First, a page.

Growing worries in economic circles about the disconnect between growth and inflation in the developed world have been "greatly exaggerated," Bank of Canada Governor Stephen Poloz said Tuesday.
In a number of advanced economies, inflation has run short of expectations despite a solid pickup in growth, leading some policy makers and economists to worry about the ability of central banks to manage inflation and inflation expectations.
But Mr. Poloz's speech at a luncheon in Montreal dismissed concerns that the link between economic growth and inflation has been altered.
"The popular perception that inflation has become inexplicable has been greatly exaggerated," he said. "We know how inflation works. The laws of supply and demand have not been repealed."
Many market observers have floated explanations for the perceived disconnect, ranging from growth that isn't as strong as the statistics suggest, to increasingly globalized companies that can outsource production to low-cost jurisdictions and then sell their wares at relatively lower prices.
In his remarks, Mr. Poloz said there may be "some drag" related to globalization and digitization, but said the bulk of the slowdown in Canadian inflation is attributed to below-average food inflation and the province of Ontario's decision to lower electricity bills for households.
"The bottom line is that the fundamental drivers of inflation, along with some special factors we can identify, can explain the recent behavior of inflation reasonably well," Mr. Poloz said.
Canada's total inflation slowed over the first half of 2017 after reaching a peak of 2.1% in January even while spare production and labor capacity was shrinking rapidly and the country was posting the fastest pace of growth among Group of Seven economies. In recent months, price pressures have firmed, with annual inflation accelerating in September to 1.6%.
He told reporters at the press conference he believes inflation expectations remain well-anchored at 2%. Under the Bank of Canada's inflation-targeting regime, which Mr. Poloz helped design in the late 1980s, the central bank aims to set rates to achieve and maintain the midpoint of a 1% to 3% inflation range.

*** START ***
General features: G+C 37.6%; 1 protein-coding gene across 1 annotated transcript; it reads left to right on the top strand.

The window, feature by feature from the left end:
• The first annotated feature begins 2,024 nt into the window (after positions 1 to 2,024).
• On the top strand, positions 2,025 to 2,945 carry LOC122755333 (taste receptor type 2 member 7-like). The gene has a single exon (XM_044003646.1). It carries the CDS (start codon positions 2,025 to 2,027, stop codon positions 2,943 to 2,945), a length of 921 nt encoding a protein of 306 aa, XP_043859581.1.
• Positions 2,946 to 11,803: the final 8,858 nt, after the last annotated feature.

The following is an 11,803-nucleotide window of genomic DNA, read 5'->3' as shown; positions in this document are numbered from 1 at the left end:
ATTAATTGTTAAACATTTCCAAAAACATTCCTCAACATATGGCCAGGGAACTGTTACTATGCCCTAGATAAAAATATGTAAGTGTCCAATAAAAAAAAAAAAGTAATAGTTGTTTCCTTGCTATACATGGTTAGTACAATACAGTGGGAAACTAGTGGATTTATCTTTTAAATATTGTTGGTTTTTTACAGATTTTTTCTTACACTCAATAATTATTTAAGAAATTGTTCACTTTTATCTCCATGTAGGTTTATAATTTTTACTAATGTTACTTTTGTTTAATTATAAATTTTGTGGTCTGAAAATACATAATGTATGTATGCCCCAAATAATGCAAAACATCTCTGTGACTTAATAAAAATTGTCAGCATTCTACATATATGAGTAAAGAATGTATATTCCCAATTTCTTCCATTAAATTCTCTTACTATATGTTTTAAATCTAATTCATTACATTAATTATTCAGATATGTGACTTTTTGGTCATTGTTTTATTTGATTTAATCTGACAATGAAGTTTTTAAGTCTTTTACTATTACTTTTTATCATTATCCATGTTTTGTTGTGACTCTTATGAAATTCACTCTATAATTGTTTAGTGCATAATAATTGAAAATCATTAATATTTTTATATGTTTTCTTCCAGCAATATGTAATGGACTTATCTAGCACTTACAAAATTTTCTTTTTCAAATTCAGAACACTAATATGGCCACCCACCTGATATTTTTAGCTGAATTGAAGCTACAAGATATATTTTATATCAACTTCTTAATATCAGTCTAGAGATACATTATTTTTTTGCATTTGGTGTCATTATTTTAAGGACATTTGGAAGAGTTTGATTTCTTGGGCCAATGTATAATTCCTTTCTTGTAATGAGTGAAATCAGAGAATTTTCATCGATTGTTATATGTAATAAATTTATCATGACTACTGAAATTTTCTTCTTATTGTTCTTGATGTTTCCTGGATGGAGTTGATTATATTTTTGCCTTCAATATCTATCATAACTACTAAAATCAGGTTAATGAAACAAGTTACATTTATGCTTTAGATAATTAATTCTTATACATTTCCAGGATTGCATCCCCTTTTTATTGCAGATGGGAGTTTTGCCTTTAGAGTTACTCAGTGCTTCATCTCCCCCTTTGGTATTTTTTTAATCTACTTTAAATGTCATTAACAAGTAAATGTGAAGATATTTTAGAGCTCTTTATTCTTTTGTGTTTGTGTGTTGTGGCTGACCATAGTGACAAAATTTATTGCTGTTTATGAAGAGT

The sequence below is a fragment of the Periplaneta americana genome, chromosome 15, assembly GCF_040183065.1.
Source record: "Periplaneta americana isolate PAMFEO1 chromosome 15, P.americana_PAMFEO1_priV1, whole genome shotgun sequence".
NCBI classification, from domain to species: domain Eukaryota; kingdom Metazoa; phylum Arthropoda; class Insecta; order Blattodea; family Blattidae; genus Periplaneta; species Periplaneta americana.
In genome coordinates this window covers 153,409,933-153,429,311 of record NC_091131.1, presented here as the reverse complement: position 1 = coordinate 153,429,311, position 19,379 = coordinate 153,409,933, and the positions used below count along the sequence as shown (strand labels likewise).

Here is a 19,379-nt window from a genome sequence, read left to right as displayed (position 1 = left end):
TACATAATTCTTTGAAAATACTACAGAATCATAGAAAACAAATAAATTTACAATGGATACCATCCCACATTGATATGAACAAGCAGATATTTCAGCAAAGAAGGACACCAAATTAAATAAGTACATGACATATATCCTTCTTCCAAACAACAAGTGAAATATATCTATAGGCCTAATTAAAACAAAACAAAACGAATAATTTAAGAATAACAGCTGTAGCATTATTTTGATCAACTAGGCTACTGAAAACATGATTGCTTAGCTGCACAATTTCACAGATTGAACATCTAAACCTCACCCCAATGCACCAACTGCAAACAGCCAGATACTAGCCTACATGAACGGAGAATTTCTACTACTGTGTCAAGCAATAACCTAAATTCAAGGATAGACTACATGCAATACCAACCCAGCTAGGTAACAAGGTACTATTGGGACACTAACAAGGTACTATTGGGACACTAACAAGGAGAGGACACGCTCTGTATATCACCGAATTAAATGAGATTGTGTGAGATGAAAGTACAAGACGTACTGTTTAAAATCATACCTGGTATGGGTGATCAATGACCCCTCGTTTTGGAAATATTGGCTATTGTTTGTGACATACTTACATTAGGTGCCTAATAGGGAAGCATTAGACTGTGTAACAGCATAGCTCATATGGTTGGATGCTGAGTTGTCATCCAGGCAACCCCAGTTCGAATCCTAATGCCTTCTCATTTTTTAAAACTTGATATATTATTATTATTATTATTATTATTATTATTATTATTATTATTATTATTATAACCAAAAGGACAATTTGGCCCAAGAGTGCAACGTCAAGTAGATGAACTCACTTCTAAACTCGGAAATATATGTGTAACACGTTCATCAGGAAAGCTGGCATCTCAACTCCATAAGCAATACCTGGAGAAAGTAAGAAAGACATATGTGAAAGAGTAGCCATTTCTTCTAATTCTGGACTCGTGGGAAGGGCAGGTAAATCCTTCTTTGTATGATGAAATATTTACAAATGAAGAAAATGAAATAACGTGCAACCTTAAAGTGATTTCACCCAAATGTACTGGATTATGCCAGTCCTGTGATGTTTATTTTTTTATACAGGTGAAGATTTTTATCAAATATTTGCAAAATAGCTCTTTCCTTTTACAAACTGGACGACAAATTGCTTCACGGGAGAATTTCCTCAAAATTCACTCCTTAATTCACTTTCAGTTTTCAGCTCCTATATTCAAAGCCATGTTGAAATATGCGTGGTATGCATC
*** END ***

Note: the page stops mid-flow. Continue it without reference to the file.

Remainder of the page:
"Frankly the shortfall from target has been pretty modest, and is well within the band," he said. The central bank expects annual inflation in Canada to reach the 2% target in the second half of 2018, or slightly later than originally anticipated.
Inflation-targeting central banks tend to lower interest rates to help prices adjust whenever demand falters. If there is risk that excessive spending pushes inflation over the target, central banks tend to raise rates to cool growth.
A pickup in inflation can have positive effects on an economy. It might prompt consumers to buy goods and services before prices head even higher. Further, it provides flexibility to firms to offer wage increases to employees, thereby giving consumers more income to spend.
Mr. Poloz also used the speech and a press conference afterward to reinforce the cautious tone the Bank of Canada struck in its most recent policy decision, in which it kept its policy rate unchanged at 1% after increases in July and September.
Mr. Poloz said Tuesday the bank wanted to gauge how Canada's highly indebted households responded to the two previous rate rises, and whether remaining slack in the labor market -- which was weighing on wage growth -- would shrink.
The governor told reporters he was encouraged with labor data last week that indicated the economy added a net 35,300 jobs in October, all of them full-time. The data also suggested average hourly wages rose 2.4% from a year ago, or their fastest pace in roughly 18 months.
Still, "we will need more data points to be assured" that the momentum in wages can be sustained, he told reporters at a press conference.
Write to Paul Vieira at email@example.com
(END) Dow Jones Newswires
November 07, 2017 17:34 ET (22:34 GMT)